Eight Strategies For Business Longevity, Part 2 - April 25, 2017
As a leader or business owner, you are faced with challenges every day-operational efficiencies, customer demands, employee turnover, product innovation and, of course, sustaining the longevity of your business.
Yesterday in Promotional Consultant Today, we shared four ways successful leaders ensure the longevity of their business. Today, we'll share four more, as identified by business consultant Jill Johnson.
1. Be adaptable to market changes. Markets change and technology advances. Those who are successful over the long term understand and adapt to change. They invest in people and technology to enhance productivity. They stay on top of competitors and respond as necessary. By continually adapting, they are able to leverage the evolving trends and fundamentally transform their industries. Effective leaders create enterprises that last well beyond their tenure, always looking ahead to identify what's needed to ensure continued success.
2. Build substance into the enterprise. Some businesses succeed brilliantly, but most fail to meet the expectations hyped by their founders and owners. The primary reason businesses fail is lack of substance; most of what is promoted is smoke and mirrors. Sustainable enterprises have substance. They deliver on their promises. Clients, vendors and employees can count on them. These enterprises demonstrate a consistency of product and service quality that can be trusted over time.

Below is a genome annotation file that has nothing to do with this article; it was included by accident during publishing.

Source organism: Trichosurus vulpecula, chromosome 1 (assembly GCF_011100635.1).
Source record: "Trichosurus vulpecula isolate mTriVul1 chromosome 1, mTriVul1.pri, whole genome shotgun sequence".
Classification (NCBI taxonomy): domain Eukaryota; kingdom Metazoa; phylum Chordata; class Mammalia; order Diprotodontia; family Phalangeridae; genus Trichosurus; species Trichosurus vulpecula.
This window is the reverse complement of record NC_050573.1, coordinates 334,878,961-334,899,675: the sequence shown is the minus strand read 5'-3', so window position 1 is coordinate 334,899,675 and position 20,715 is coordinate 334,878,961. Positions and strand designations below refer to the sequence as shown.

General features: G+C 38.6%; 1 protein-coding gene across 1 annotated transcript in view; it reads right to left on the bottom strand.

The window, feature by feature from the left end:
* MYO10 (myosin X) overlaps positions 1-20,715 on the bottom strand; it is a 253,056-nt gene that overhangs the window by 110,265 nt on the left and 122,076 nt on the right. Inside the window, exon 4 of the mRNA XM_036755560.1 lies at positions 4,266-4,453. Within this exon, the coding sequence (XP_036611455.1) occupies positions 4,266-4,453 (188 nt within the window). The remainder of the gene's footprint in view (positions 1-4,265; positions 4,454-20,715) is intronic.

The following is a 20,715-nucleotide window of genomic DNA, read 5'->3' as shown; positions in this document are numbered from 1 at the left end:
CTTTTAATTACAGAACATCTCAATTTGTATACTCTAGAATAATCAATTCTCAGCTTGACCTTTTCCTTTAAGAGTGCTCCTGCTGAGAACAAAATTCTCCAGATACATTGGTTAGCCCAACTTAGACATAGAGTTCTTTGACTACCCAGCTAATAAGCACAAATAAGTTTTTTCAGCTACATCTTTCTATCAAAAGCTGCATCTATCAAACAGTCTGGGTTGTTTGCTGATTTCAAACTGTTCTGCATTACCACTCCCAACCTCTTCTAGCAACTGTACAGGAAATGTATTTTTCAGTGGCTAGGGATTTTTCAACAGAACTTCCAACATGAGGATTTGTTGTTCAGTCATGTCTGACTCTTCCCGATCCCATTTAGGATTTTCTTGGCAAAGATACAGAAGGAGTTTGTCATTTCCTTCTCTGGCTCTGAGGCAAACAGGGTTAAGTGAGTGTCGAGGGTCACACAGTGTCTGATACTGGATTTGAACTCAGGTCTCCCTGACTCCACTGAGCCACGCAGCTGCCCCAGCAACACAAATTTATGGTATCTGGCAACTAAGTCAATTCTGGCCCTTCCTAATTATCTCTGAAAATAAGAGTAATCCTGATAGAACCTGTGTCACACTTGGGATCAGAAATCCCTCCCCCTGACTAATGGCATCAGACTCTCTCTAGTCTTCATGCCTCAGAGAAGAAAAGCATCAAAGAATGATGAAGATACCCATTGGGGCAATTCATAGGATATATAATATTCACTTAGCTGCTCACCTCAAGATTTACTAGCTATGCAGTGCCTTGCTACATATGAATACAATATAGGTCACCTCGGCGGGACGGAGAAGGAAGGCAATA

3. Manage growth. Those who focus on growth ensure they have adequate finances, equipment and staff to meet their evolving needs. Those who maintain a smaller size often find they can better manage the stability of their overhead and fixed costs. Maintenance-oriented enterprises may even make more money and have less stress than their growth-oriented peers. Both growth- and maintenance-oriented leaders who succeed over the long term effectively manage their appetite for risk and keep the business's scope within their comfort zone.
4. Maintain motivation. Once the day-to-day activities begin to become routine, most people lose their enthusiasm. Even harder is dealing with the real stresses of leadership. Leaders of enduring enterprises motivate themselves and their employees by continuing to look for new opportunities to better meet client needs. This provides an atmosphere of innovation and ongoing success measured in revenue, customer satisfaction and employee retention.
Source: Jill Johnson, president and founder of Johnson Consulting Services, is a highly accomplished speaker, an award-winning management consultant and author of the Bold Questions series. She helps her clients make critical business decisions and develop market-based strategic plans for turnarounds or growth. Her consulting work has impacted nearly $4 billion worth of decisions.